Rediscovering Thailand’s ceramic exporting industry, and why a shipwreck helped
Over the past 40 years an Australian archaeologist has helped Thailand rediscover the glory days of its former ceramic production and exporting industry, and in the process has forged a strong bond between Australia and the people of a central Thailand region.
First visiting Thailand in 1977, South Australian archaeologist Dr Don Hein led a modern-day rediscovery of the large pottery and klin industry that operated in Si-Satchanalai district, and later concluded that the region was exporting pottery items during the 1300s.
Ancient pottery was created using a klin which is a thermally insulated chamber that operates like a type of high-fired industrial oven that can create long lasting pottery items.
While Dr Hein was a high school teacher, he spent his summer holidays researching the above ground and underground klins of Thailand.
Dr Hein and his partner Toni eventually began full time archaeology research in Thailand in 1984, and documented 1000 kilns within an 11 kilometre radius in Si Satchanalai.
Dr Hein believes that there was about 600 years of active pottery production via kilns in the Si Satchanalai region.
Radiocarbon dating and a sunken Chinese ship have been used as evidence to conclude the period when Thais were producing and exporting their pottery items.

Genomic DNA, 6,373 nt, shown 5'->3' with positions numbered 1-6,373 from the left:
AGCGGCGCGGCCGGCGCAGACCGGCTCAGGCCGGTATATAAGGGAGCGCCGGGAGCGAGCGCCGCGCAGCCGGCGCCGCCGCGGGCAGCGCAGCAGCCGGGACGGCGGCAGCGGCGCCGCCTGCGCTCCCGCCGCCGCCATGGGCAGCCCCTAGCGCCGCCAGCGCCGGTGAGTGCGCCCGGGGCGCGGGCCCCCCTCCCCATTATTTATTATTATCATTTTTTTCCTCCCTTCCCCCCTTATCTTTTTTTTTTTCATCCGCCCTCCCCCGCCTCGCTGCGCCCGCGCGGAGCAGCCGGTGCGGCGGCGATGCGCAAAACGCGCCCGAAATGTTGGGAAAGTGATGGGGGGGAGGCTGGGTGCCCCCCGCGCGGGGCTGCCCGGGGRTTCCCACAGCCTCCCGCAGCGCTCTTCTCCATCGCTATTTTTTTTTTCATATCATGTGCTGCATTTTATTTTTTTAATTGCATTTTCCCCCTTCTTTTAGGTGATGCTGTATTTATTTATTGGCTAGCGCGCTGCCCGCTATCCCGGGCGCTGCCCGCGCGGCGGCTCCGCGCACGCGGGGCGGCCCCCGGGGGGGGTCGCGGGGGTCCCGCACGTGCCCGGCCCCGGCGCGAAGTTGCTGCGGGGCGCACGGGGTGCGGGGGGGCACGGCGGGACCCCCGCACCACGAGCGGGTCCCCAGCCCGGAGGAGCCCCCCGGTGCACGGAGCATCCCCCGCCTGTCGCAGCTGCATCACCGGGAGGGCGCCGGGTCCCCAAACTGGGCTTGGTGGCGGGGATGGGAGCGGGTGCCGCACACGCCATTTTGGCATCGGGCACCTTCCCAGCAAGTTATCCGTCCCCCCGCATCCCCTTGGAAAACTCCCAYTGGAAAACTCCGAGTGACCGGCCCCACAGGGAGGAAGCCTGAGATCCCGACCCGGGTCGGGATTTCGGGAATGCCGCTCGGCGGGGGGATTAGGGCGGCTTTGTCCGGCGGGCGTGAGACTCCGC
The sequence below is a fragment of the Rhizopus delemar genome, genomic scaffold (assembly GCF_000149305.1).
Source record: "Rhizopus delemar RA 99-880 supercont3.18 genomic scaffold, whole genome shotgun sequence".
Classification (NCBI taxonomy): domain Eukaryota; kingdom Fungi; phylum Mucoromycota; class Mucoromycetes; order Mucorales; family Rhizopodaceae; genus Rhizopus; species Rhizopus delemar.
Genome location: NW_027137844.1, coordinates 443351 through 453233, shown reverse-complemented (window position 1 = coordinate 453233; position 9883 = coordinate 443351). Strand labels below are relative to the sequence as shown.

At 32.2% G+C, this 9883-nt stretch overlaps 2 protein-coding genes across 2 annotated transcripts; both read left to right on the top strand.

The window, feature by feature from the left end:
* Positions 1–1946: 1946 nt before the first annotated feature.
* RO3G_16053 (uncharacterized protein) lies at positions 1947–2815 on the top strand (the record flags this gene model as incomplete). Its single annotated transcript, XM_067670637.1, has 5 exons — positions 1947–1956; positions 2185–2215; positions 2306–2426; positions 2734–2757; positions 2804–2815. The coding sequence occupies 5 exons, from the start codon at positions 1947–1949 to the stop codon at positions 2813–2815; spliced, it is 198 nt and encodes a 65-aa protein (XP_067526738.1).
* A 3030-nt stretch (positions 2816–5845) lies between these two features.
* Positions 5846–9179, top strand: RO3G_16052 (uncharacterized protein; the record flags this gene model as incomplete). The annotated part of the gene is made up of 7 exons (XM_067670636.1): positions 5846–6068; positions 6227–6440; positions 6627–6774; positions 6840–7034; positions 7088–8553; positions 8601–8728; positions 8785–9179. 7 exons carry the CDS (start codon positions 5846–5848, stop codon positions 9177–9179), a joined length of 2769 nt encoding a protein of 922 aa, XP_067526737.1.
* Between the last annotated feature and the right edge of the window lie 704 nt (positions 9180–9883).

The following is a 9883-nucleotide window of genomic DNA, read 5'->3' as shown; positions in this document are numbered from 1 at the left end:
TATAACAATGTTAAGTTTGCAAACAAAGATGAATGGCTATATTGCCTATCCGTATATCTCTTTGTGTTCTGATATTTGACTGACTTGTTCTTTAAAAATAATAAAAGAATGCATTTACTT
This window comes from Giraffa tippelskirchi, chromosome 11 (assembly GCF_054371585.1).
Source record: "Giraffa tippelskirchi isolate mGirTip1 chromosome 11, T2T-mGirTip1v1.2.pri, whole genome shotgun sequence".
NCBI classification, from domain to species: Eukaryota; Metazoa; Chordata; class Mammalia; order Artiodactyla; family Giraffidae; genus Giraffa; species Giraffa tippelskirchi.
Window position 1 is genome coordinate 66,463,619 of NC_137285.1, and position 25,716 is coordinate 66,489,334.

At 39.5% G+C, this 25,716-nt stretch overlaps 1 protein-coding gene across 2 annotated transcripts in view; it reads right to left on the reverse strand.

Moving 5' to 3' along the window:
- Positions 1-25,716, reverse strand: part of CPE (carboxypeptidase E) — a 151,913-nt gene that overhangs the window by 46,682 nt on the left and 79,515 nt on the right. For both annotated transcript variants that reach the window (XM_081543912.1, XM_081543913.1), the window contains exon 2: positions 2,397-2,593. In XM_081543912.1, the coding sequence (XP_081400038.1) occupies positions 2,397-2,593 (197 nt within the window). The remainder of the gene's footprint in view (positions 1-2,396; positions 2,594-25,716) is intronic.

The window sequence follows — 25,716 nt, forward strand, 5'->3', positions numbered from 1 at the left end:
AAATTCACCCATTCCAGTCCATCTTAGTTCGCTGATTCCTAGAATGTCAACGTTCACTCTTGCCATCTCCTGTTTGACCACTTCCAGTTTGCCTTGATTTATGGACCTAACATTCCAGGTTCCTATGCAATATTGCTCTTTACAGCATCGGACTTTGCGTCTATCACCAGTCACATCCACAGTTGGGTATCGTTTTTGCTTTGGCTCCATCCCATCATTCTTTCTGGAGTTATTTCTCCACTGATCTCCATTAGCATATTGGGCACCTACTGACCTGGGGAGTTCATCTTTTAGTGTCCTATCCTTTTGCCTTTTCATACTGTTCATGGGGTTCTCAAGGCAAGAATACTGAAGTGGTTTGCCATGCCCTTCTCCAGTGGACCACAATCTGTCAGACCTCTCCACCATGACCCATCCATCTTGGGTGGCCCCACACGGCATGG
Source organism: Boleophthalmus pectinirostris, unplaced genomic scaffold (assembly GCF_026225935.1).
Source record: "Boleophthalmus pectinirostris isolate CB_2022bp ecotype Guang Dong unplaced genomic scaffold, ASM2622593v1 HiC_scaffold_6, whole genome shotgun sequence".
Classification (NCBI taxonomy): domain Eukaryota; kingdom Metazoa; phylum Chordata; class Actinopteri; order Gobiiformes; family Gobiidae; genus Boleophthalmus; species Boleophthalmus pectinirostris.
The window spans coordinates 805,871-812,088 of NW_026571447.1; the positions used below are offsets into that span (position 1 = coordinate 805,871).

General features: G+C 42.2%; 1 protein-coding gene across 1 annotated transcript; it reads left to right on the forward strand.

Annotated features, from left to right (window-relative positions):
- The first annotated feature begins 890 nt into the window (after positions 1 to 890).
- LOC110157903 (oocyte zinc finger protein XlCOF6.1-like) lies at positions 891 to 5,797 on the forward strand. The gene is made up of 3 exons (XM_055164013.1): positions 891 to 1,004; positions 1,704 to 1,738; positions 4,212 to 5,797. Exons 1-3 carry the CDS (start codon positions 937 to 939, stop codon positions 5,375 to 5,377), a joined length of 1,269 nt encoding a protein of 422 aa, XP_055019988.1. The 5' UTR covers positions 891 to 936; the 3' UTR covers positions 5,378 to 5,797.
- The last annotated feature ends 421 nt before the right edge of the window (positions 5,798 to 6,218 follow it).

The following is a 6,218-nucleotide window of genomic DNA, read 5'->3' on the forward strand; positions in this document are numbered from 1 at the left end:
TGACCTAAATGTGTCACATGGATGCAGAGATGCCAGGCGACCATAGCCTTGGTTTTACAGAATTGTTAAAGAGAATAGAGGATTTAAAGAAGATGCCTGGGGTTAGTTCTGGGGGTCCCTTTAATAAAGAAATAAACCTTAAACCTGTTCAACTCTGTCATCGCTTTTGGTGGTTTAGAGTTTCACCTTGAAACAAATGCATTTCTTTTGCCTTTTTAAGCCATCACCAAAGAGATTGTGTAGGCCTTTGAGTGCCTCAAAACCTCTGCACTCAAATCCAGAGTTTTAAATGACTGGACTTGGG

Radiocarbon investigations dated the kilns to a mid-14th century date.
The shipwreck of Turiang was discovered in 1998 in the South China Sea and was an important find for the people of Si Satchanalai. The wreck is dated to 1305–1370, and is one of the earliest shipwrecks discovered with Thai export ceramics. Found on board were neatly packed Si Satchanalai early green-glazed jars and bottles.
Researchers say that the Turiang wreck has plates with fish and flower designs on them from both Sukhothai and Si-Satchanalai, the first such documented instance in which both have been found together.
“The Sukhothai products on the Turiang are of high quality, fired at high temperatures. The equivalent Si Satchanalai products are inferior, suggesting that the firing techniques associated with underglaze black ware had not yet been mastered at Si-Satchanalai”, says a document by Professor Brian P. Coppola of the University of Michigan.
During the course of this decades-long research by Dr Don Hein, archaeologists and Australian universities, Thailand’s Fine Arts Department has established amazing museums and archaeology parks where people can now explore and learn about Thailand’s historic ceramic industry — An underground kiln is on display at the The Center for Study & Preservation of Sangalok Kilns in Si Satchanalai, at this location.
For more information and citations about this part of Thailand’s search online for the Thai Ceramics Archaeology Project — it’s a joint Thai-Australian research project that works closely with the highly regarded Fine Arts Department of Thailand.
A lot of Dr Hein’s early research was conducted as part of his involvement with the Research Centre for Southeast Asian Ceramics, managed by the University of Adelaide and the Art Gallery of South Australia.